In the late 1940’s the Big Four, namely LMS, GWR, Southern and LNER were nationalised under the new name of British Railways and 6201 was re-numbered to 46201 and re-painted initially into LNWR style BR black then in to Brunswick Green.
With the onset of dieselisation and the delivery of increasing numbers of “Type 4” 2,000 hp locomotives, 6201 was placed in store in March 1961, but was returned to service in May 1961. Diesel failures were commonplace and the new deliveries were struggling to maintain services. As more diesels were delivered, in October of the same year 6201 was again placed into storage at Carlisle Kingmoor. However, again in January 1962 6201 was returned to traffic to cover for diesel failures and continued to work until September 1962 where it was once again placed into storage. It was subsequently withdrawn by BR in October 1962 and purchased by Roger Bell.
At the end of 2012 ‘Princess Elizabeth’ was withdrawn from traffic by the Society to enable its scheduled overhaul to be carried out at Tyseley Locomotive Works. This primarily consisted of work on the boiler, including the repair and renewal, as necessary, of lagging, cladding sheets, crinolines and firebox doors. In addition, internal work that included some re-staying, attention to tubes/flues as necessary, and footplate pipework was completed. A great deal of work had been carried out on the cylinders, valves, motion and running gear prior to 6201’s 2012 activities, which also meant that the engine was subjected to a rigorous level of inspection and assessment. The locomotive successfully passed its boiler tests and inspection which enabled it to appear in steam at the Tyseley Locomotive Works open weekends to the delight of many visitors. In mid-2016 the overhaul was completed and ‘Princess Elizabeth’ took to the mainline for two initial test runs to Stratford upon Avon ahead of her first scheduled tour from Derby to York and Scarborough. However on reaching Derby, unfortunately, 6201 was withdrawn from the trip because of a hot axle box and was taken to the West Shed at the Midland Railway Centre at Butterley for repair. Then in mid-August, 6201 resumed her duties by hauling the Cathedrals Express from London to the West Somerset Railway and back to the delight of passengers and onlookers alike. 6201 Went on to make even more headlines by visiting parts of the country 6201 and not even another LMS Princess Royal had ever been before, such as to Norwich, Penzance, and Swanage. Sadly not all excursions were a total success with a few expensive hiccups along the way, and in mid-November 6201 the decision was taken for Lizzie to miss the last few tours of the year, and so was taken back initially to the West Shed for winter maintenance, but since the workshop was very busy with other priority work; in February 2018 the locomotive moved to Carnforth in Lancashire instead. The locomotive received new tubes and various other repairs and was put into service on Northern Belle excursions over the Settle to Carlisle route, much to the delight of passengers and onlookers alike.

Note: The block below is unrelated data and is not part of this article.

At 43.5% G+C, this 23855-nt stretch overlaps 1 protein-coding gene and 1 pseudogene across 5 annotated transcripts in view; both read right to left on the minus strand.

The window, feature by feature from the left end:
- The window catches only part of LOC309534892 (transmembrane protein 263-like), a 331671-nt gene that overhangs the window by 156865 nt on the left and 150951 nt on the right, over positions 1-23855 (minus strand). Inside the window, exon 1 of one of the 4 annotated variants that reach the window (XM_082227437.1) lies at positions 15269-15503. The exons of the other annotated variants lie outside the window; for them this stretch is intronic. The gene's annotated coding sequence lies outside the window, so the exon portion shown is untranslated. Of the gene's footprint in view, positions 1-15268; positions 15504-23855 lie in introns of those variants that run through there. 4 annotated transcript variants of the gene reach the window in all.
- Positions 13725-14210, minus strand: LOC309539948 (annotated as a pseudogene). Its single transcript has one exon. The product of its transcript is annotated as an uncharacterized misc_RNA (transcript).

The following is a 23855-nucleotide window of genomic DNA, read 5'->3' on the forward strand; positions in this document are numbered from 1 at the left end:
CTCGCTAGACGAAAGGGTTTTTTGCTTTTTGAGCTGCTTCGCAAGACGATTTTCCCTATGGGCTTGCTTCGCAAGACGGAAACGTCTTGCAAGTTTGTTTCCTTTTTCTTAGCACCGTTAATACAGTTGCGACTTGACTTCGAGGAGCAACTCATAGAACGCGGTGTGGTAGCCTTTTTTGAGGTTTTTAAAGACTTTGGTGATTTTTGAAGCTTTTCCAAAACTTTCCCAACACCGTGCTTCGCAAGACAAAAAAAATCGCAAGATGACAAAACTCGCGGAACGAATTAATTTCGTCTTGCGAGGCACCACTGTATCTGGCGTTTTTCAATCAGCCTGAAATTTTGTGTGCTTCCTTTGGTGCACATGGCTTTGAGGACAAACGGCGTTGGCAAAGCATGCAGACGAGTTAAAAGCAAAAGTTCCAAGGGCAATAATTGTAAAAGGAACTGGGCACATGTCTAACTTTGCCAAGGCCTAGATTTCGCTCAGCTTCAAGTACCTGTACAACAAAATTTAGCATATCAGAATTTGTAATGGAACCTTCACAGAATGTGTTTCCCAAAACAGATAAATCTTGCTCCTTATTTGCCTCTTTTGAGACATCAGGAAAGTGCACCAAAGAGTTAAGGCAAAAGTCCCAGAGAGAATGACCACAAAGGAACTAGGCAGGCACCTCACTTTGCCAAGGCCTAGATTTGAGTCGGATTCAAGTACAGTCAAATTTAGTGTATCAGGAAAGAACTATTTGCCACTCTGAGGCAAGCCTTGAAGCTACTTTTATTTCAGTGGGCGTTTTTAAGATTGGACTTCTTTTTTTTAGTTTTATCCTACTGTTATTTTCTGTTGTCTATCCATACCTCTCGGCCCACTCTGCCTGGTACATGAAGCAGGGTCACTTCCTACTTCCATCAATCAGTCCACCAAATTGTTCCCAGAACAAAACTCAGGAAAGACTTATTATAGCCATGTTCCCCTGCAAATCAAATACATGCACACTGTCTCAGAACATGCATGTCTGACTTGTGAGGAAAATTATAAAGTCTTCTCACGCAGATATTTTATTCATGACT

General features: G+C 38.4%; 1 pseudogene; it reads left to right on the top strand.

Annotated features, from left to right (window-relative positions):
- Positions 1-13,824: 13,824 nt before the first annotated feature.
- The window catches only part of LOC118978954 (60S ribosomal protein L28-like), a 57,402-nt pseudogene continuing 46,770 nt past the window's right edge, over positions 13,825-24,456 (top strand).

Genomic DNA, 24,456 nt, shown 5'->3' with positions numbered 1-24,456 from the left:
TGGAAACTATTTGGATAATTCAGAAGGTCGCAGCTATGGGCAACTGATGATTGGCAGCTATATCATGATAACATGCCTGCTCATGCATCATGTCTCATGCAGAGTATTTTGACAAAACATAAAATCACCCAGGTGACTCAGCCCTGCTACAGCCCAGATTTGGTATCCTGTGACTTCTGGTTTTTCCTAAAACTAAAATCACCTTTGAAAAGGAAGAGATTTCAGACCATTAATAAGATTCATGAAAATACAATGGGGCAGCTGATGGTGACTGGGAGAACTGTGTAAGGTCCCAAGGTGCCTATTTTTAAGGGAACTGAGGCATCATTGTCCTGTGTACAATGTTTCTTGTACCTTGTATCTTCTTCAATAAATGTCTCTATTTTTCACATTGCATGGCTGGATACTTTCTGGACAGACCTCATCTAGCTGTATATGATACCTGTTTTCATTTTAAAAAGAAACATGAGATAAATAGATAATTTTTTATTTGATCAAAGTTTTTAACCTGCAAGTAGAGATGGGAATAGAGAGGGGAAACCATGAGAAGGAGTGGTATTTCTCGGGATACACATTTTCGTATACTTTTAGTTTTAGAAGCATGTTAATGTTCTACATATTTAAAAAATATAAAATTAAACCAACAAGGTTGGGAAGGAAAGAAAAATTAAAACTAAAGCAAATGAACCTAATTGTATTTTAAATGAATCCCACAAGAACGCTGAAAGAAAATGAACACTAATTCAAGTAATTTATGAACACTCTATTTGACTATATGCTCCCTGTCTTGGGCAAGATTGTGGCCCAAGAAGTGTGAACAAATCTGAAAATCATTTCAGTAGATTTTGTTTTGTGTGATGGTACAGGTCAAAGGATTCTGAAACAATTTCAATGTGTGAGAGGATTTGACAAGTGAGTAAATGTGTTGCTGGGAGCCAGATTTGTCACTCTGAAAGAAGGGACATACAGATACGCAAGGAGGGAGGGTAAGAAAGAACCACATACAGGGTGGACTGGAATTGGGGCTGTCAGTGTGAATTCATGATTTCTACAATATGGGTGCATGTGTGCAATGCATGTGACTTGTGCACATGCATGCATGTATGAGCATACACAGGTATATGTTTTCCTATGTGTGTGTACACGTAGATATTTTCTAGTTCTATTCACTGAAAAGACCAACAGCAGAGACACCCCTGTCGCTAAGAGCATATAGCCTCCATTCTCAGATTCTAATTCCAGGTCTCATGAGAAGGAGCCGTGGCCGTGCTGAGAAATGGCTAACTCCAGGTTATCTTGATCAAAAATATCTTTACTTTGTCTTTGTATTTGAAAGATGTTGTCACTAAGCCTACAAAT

The locomotive is currently out of use again following the discovery of a fault in the throat plate area of the firebox. You can read more about this at the link below.